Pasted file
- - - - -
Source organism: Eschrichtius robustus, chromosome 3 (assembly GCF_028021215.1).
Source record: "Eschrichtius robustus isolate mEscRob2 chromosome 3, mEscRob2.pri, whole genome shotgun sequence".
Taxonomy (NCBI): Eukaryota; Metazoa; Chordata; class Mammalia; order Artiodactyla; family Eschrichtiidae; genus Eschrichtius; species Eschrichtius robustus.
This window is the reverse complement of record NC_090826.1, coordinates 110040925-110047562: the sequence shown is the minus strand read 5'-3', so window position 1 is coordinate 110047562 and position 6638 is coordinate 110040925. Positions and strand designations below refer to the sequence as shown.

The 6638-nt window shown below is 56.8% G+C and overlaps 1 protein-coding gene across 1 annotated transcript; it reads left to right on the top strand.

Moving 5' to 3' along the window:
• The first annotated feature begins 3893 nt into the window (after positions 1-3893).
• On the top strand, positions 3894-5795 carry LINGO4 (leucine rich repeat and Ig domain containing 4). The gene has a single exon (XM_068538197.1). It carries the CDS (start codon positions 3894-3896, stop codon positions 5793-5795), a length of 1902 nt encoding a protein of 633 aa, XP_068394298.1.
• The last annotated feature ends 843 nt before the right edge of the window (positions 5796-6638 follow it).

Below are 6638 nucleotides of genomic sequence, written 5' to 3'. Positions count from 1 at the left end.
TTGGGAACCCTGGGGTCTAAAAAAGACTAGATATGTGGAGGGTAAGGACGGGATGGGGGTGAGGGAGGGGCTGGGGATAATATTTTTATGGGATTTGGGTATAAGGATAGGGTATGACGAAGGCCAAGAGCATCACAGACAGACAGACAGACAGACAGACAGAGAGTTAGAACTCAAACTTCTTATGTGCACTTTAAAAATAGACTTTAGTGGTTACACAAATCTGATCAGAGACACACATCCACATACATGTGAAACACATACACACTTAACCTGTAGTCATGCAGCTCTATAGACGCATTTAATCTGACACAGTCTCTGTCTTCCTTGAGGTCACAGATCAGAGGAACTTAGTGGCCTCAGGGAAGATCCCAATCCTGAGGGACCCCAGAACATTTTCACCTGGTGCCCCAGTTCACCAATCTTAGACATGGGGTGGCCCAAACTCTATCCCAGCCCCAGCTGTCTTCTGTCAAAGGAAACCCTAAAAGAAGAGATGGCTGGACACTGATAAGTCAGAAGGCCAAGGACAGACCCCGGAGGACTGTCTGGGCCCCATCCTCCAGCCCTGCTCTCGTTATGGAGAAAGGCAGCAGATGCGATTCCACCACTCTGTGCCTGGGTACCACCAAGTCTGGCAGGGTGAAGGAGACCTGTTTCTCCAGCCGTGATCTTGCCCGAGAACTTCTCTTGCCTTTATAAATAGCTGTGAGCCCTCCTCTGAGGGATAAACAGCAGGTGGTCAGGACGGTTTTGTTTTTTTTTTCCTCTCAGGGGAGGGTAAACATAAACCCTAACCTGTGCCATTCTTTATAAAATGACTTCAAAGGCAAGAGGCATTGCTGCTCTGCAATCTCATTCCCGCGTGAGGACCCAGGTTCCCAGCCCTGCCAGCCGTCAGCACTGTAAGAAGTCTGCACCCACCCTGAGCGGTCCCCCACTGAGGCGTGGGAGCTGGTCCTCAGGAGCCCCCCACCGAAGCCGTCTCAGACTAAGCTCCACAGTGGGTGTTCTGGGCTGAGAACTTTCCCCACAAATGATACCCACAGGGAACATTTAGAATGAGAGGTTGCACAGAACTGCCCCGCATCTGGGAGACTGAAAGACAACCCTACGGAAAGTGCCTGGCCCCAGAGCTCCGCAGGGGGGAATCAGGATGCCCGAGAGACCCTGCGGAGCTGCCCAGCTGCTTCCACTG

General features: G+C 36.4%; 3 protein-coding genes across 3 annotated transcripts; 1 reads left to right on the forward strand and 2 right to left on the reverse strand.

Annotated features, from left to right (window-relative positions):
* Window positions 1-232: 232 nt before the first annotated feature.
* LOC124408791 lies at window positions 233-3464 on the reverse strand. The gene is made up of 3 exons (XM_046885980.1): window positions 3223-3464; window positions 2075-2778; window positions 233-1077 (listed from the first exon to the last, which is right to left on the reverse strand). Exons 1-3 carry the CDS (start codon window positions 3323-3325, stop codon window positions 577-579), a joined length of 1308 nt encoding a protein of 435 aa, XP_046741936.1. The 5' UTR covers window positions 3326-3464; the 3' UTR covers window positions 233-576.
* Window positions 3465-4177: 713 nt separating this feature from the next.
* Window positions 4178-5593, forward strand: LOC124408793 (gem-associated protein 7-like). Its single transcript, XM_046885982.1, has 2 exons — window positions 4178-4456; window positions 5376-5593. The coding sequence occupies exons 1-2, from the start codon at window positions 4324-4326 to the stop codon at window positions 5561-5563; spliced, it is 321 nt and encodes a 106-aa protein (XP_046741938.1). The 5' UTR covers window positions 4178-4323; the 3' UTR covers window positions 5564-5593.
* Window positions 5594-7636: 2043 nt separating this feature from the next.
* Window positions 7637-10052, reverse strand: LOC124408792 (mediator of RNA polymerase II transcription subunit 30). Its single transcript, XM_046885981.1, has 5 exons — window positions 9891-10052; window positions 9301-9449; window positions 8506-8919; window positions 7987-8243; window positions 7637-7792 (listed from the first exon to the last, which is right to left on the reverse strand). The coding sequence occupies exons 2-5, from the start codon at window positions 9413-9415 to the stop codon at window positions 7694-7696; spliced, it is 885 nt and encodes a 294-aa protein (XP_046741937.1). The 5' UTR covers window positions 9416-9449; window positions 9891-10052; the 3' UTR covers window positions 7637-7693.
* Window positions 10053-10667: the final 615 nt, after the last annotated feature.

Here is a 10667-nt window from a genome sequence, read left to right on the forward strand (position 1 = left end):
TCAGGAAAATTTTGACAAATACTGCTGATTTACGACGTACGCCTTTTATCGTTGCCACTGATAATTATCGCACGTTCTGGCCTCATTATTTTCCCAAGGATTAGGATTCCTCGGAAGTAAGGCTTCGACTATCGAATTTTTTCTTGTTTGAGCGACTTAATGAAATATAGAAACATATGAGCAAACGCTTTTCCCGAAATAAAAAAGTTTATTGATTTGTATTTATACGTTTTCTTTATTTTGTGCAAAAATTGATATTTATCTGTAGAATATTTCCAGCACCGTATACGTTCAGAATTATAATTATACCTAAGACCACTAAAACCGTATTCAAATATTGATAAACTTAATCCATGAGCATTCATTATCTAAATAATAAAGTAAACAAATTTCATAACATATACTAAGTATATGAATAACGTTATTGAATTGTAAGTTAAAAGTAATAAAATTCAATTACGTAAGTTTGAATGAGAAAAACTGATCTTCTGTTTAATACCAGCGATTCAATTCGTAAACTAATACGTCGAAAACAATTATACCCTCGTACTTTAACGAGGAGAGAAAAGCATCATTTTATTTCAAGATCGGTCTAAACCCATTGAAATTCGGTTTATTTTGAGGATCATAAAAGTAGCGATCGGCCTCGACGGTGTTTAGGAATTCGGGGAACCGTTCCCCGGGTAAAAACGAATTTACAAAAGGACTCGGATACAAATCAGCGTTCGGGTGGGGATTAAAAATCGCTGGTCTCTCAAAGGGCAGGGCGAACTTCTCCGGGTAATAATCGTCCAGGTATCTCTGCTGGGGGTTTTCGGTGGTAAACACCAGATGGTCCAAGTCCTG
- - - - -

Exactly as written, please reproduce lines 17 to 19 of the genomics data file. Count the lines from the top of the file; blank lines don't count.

* Window positions 4178-5593, forward strand: LOC124408793 (gem-associated protein 7-like). Its single transcript, XM_046885982.1, has 2 exons — window positions 4178-4456; window positions 5376-5593. The coding sequence occupies exons 1-2, from the start codon at window positions 4324-4326 to the stop codon at window positions 5561-5563; spliced, it is 321 nt and encodes a 106-aa protein (XP_046741938.1). The 5' UTR covers window positions 4178-4323; the 3' UTR covers window positions 5564-5593.
* Window positions 5594-7636: 2043 nt separating this feature from the next.
* Window positions 7637-10052, reverse strand: LOC124408792 (mediator of RNA polymerase II transcription subunit 30). Its single transcript, XM_046885981.1, has 5 exons — window positions 9891-10052; window positions 9301-9449; window positions 8506-8919; window positions 7987-8243; window positions 7637-7792 (listed from the first exon to the last, which is right to left on the reverse strand). The coding sequence occupies exons 2-5, from the start codon at window positions 9413-9415 to the stop codon at window positions 7694-7696; spliced, it is 885 nt and encodes a 294-aa protein (XP_046741937.1). The 5' UTR covers window positions 9416-9449; window positions 9891-10052; the 3' UTR covers window positions 7637-7693.